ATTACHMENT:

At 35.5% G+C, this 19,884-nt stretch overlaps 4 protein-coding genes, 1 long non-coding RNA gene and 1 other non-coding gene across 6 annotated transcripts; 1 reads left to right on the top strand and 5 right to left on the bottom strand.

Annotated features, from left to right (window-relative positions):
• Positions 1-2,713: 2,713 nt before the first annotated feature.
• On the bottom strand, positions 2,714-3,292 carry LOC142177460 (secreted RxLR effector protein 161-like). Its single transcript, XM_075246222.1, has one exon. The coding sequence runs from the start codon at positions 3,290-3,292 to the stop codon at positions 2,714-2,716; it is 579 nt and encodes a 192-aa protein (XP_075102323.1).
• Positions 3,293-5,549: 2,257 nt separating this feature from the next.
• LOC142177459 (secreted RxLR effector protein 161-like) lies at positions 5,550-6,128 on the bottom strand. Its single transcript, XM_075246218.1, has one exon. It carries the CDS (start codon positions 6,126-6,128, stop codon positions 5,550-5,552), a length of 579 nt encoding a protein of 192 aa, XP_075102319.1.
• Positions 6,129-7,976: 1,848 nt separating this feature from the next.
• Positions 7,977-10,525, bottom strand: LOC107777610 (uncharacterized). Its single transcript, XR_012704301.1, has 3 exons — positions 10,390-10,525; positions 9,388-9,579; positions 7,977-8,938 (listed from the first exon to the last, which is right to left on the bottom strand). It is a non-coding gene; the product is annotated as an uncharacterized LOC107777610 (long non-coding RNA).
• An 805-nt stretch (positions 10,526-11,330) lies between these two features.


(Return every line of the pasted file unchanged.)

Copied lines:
At 35.5% G+C, this 19,884-nt stretch overlaps 4 protein-coding genes, 1 long non-coding RNA gene and 1 other non-coding gene across 6 annotated transcripts; 1 reads left to right on the top strand and 5 right to left on the bottom strand.

Annotated features, from left to right (window-relative positions):
• Positions 1-2,713: 2,713 nt before the first annotated feature.
• On the bottom strand, positions 2,714-3,292 carry LOC142177460 (secreted RxLR effector protein 161-like). Its single transcript, XM_075246222.1, has one exon. The coding sequence runs from the start codon at positions 3,290-3,292 to the stop codon at positions 2,714-2,716; it is 579 nt and encodes a 192-aa protein (XP_075102323.1).
• Positions 3,293-5,549: 2,257 nt separating this feature from the next.
• LOC142177459 (secreted RxLR effector protein 161-like) lies at positions 5,550-6,128 on the bottom strand. Its single transcript, XM_075246218.1, has one exon. It carries the CDS (start codon positions 6,126-6,128, stop codon positions 5,550-5,552), a length of 579 nt encoding a protein of 192 aa, XP_075102319.1.
• Positions 6,129-7,976: 1,848 nt separating this feature from the next.
• Positions 7,977-10,525, bottom strand: LOC107777610 (uncharacterized). Its single transcript, XR_012704301.1, has 3 exons — positions 10,390-10,525; positions 9,388-9,579; positions 7,977-8,938 (listed from the first exon to the last, which is right to left on the bottom strand). It is a non-coding gene; the product is annotated as an uncharacterized LOC107777610 (long non-coding RNA).
• An 805-nt stretch (positions 10,526-11,330) lies between these two features.